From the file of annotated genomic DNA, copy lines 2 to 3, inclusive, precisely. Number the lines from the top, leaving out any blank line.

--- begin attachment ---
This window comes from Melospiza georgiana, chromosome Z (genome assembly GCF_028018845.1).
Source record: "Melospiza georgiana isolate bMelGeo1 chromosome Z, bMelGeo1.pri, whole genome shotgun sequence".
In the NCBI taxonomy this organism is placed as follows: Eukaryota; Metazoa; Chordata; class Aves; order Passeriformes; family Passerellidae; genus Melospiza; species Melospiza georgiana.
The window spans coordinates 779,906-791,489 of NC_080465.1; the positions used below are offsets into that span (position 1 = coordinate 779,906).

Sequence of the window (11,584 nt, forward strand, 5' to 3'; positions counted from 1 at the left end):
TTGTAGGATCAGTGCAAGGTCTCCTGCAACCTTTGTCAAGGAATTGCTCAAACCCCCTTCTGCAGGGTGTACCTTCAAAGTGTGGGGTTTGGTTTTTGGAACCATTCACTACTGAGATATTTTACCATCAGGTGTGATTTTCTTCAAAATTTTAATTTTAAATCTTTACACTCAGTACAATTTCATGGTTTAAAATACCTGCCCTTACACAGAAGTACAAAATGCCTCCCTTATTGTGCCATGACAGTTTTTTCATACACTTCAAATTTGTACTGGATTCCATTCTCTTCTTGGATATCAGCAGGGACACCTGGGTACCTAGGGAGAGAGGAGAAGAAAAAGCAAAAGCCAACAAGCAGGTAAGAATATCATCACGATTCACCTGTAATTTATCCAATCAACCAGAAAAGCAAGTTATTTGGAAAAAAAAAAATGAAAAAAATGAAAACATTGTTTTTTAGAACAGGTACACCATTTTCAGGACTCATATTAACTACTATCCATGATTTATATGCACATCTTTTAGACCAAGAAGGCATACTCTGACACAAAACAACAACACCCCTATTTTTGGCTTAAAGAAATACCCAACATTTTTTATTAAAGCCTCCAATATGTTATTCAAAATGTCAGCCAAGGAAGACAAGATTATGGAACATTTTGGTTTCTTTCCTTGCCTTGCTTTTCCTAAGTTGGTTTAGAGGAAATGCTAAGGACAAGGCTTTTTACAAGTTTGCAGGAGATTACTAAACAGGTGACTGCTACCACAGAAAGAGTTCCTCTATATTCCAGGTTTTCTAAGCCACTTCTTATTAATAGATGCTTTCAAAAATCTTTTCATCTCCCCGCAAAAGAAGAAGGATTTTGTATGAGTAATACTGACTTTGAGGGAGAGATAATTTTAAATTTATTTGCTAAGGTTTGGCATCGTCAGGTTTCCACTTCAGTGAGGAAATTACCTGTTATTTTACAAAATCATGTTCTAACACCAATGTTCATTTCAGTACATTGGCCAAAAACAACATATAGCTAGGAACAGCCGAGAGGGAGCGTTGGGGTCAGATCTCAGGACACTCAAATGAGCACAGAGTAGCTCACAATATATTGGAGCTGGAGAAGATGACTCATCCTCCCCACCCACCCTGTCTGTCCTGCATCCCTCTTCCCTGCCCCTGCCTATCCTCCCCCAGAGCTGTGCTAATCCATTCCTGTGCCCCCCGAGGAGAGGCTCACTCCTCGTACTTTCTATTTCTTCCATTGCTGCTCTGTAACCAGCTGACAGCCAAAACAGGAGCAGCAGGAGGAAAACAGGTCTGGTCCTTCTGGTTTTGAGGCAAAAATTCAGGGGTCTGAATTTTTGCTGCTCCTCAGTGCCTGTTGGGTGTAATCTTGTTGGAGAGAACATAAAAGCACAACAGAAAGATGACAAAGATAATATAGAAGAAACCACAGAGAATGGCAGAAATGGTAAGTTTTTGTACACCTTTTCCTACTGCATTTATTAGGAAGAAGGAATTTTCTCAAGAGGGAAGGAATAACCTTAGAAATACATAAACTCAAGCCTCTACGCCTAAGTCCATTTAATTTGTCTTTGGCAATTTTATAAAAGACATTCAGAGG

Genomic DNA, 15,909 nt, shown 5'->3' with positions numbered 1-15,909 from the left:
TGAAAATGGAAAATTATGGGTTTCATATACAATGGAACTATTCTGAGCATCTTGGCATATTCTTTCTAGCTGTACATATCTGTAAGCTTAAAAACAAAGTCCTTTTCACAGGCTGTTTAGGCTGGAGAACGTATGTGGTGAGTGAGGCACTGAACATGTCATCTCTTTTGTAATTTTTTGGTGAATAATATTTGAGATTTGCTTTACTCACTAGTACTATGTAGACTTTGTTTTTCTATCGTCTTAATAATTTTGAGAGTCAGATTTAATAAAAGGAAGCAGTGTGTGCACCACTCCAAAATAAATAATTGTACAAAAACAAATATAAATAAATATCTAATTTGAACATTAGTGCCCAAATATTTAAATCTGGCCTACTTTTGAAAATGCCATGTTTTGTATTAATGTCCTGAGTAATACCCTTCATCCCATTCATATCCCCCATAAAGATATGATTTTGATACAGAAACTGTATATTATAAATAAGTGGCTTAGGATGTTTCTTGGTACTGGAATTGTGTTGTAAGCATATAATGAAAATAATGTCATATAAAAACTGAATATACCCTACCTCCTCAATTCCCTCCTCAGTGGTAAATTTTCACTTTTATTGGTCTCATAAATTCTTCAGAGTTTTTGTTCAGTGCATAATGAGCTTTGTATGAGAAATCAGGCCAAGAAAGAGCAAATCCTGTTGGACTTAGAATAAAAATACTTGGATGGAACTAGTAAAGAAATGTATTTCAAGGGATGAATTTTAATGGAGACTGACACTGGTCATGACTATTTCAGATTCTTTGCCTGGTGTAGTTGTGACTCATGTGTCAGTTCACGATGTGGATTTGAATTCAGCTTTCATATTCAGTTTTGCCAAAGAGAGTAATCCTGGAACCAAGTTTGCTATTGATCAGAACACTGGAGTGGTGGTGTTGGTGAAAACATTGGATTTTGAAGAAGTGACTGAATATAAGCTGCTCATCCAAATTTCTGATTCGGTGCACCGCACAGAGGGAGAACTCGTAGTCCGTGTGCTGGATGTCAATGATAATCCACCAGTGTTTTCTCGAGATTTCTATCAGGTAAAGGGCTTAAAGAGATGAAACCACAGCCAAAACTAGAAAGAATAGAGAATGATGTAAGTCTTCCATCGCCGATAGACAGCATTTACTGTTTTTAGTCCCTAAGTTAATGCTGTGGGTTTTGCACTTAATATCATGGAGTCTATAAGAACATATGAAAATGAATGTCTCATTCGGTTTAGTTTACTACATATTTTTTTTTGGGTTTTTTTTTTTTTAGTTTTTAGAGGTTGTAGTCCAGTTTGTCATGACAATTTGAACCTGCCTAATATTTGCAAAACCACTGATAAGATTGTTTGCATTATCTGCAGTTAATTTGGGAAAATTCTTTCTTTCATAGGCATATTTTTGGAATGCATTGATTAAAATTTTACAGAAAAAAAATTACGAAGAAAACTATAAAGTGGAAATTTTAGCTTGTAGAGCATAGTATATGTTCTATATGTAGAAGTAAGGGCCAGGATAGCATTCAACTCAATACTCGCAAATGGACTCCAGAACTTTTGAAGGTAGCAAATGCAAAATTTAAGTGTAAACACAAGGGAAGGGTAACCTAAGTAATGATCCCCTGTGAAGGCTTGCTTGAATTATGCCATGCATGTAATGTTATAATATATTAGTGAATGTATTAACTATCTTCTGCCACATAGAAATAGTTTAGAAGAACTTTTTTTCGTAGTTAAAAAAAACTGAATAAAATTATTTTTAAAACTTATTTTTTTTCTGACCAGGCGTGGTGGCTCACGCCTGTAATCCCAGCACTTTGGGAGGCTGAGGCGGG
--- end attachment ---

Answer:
Source record: "Melospiza georgiana isolate bMelGeo1 chromosome Z, bMelGeo1.pri, whole genome shotgun sequence".
In the NCBI taxonomy this organism is placed as follows: Eukaryota; Metazoa; Chordata; class Aves; order Passeriformes; family Passerellidae; genus Melospiza; species Melospiza georgiana.